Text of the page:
The Sexting Phenomenon

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Cell phones are common objects found in the pockets and bags of almost everyone one in the world. Recently, cell phones have been getting teens and adults into trouble. Most individuals send and receive text messages. The newest trend among some individuals is “sex-texting” or “sexting.” Sexting is a dangerous yet contagious phenomenon contaminating the lives of teens and adults all over the country, if not the world. This phenomenon can have serious consequences. Even after surveying 1300 teenagers, one in five say they’ve sexted, although they know that it could be a crime (Feyerick and Steffen). Sexting is a growing epidemic and the only way to prohibit its growth is to develop close relationships with the kids of today’s society.

Sexting is an issue that many people are still unclear on. Sexting is the exchanging of nude or seminude pictures or videos by cell phones (Hewitt and Driscoll). These media files can be exchanged by teens as young as 11 to married adults in their 40s. Sexting can hold serious consequences, such as being charged with child pornography, having to register in the sex offenders list, and even facing jail time (Hewitt and Driscoll). Even after knowing the gravity of the consequences, people continue to sext. The reason behind this phenomenon is still a mystery. Some believe that some individuals want to sext in order to gain the attention that they aren’t getting from significant other. A woman who had participated in sexting even claimed that a man she sexted with made her feel wanted (Tapper). The same article states that men believe “if you get a woman to send you a naked picture, you’re cool. It’s an ego boost.” Although many know sexting can be a crime, many individuals who sext do i...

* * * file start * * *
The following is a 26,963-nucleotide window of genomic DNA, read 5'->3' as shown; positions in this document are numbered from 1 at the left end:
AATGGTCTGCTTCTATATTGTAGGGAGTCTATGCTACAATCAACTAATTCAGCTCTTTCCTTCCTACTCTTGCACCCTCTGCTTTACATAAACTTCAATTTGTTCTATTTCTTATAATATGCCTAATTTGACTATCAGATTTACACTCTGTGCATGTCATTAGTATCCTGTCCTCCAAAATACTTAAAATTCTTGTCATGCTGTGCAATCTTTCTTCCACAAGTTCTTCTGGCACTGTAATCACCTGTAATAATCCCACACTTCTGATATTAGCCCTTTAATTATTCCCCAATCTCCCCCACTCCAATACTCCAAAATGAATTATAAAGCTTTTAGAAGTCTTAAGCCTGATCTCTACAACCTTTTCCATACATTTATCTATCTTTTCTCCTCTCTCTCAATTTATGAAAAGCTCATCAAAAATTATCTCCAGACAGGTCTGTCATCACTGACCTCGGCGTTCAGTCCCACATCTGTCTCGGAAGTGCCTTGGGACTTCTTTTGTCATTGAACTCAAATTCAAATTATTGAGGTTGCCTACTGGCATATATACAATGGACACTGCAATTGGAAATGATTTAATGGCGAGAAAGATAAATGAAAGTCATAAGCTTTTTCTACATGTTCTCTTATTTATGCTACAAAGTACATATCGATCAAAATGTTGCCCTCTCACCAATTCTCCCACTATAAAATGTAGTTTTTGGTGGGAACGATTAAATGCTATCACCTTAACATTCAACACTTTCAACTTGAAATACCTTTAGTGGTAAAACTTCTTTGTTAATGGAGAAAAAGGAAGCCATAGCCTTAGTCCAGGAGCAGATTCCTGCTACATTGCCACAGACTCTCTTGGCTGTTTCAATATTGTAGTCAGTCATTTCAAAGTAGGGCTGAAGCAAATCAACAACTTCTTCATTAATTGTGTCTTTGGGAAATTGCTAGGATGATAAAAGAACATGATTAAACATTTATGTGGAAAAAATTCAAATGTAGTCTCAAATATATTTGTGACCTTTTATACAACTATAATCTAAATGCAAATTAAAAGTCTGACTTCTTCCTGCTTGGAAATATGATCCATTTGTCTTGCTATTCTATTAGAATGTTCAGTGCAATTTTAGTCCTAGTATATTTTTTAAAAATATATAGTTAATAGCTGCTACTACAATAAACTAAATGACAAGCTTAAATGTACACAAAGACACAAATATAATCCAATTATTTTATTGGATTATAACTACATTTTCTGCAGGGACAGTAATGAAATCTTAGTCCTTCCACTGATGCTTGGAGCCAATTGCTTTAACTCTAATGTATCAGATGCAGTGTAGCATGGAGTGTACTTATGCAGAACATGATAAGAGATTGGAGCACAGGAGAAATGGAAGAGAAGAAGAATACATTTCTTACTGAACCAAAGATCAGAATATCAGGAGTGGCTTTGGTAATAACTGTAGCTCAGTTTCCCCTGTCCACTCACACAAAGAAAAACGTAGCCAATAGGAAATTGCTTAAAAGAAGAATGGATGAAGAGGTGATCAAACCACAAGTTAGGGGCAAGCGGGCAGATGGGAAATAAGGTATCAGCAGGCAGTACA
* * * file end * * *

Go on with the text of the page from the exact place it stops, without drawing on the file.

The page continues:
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...lationships with teens will help thwart these severe effects from befalling on the youth of today’s society. Sexting can cause trouble, and, if caught, can hold grim outcomes. If we really want this madness to come to an end, parents must create close relationships with their children.

Works Cited

Feyerick, Deborah, and Sheila Steffen. “’Sexting’ Lands Teen on Sex Offender List.” N.p., 8 Apr. 2009. Web. 25 Apr. 2010.

Hewitt, Bill, and Anne Driscoll. “The Dangers of ‘Sexting.’” People 30 Mar. 2009: 111-112. Web. 21 Apr. 2010.

Kingston, Anne. “The Sexting Scare.” Maclean’s 16 Mar. 2009: 52. Web. 25 Apr. 2010.

Rede, George. “’Sexting’ Solutions: Teach Teens Self-Respect.” The Oregonian 4 Apr. 2009: n. pag. Web. 25 Apr. 2010.

Tapper, Christina. “The Virtual Affair (Sexting).” Essence Mar. 2010: 156. Student Resource Center Gold. Web. 24 Apr. 2010.
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